The Australian dollar is yet to recuperate from its fall last week Friday against the U.S. dollar after some hawkish discourse from the Federal Reserve’s Waller and surprisingly good information by means of the Michigan shopper feeling report. The fact that the People’s Bank of China (PBoC) maintained the 1-Year MLF rate at 2.75 percent this morning may signal to markets that they believe economic growth is on track. China is an important trading partner for Australia. Chinese Gross domestic product is planned for later (see monetary schedule beneath) and assuming that genuine information fall some place close to the 4% estimate, item markets could energize (more popularity side projections) opening up some potential gain for the AUD.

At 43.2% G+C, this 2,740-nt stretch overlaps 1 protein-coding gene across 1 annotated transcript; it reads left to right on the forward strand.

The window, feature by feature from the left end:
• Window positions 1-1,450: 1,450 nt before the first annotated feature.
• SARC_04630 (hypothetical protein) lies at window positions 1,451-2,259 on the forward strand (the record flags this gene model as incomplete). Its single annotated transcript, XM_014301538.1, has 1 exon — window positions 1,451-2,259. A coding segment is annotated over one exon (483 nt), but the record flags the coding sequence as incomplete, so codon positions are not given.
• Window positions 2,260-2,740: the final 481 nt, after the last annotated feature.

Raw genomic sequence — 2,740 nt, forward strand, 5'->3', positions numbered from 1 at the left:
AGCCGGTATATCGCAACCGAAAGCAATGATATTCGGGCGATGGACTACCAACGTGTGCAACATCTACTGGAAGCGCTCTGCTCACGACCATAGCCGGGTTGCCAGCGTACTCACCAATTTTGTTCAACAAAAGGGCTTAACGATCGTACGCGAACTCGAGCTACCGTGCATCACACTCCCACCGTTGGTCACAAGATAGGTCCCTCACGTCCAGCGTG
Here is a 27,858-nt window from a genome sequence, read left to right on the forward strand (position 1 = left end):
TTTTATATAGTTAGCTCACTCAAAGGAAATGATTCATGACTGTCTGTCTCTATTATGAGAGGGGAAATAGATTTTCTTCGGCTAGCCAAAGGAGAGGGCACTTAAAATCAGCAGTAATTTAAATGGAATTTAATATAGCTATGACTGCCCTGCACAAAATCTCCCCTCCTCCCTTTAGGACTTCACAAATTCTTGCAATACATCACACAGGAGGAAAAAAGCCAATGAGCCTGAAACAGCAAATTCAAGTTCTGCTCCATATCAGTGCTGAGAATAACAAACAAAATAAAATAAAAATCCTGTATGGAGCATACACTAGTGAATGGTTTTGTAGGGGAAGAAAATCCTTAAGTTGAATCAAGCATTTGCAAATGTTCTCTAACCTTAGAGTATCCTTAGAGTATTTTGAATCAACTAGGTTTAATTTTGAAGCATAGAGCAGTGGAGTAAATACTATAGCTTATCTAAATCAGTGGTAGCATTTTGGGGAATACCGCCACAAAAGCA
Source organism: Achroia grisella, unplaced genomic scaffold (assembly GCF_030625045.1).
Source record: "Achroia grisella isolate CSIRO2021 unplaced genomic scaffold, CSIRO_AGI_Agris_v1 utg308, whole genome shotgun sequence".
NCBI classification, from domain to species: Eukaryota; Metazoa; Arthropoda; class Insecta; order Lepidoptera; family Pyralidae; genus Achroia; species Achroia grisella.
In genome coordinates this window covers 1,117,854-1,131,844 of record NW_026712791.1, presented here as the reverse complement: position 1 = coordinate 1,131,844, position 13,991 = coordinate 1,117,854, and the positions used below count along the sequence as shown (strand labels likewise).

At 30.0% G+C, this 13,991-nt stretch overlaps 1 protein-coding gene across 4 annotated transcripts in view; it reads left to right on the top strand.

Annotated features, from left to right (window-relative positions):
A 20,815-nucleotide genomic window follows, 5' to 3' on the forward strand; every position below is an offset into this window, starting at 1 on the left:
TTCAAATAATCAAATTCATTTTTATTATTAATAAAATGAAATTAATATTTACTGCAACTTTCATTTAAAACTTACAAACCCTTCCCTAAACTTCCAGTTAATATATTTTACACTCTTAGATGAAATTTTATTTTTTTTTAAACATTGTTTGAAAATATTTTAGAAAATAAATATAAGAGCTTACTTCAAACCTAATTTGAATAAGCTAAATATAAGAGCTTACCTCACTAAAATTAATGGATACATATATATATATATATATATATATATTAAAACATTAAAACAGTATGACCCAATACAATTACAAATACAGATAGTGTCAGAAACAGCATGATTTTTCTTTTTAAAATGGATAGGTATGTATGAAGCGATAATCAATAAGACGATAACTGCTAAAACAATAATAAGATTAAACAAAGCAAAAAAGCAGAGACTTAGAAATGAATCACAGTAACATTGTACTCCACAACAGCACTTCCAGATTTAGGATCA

The RBA meeting minutes will be the focus of attention tomorrow, despite the lack of economic releases today. In a brief recap of the previous rate decision, the RBA decided against a rate increase and kept rates at 3.6 percent to analyze global economic trends and local data, particularly inflation and labor data. According to the table below, money markets are currently pricing in a 78.77 percent probability of another pause from the RBA at the May meeting. The dynamics of carry trade may have a negative impact on the Australian dollar, as the Fed is likely to raise interest rates by 25 basis points at their May meeting.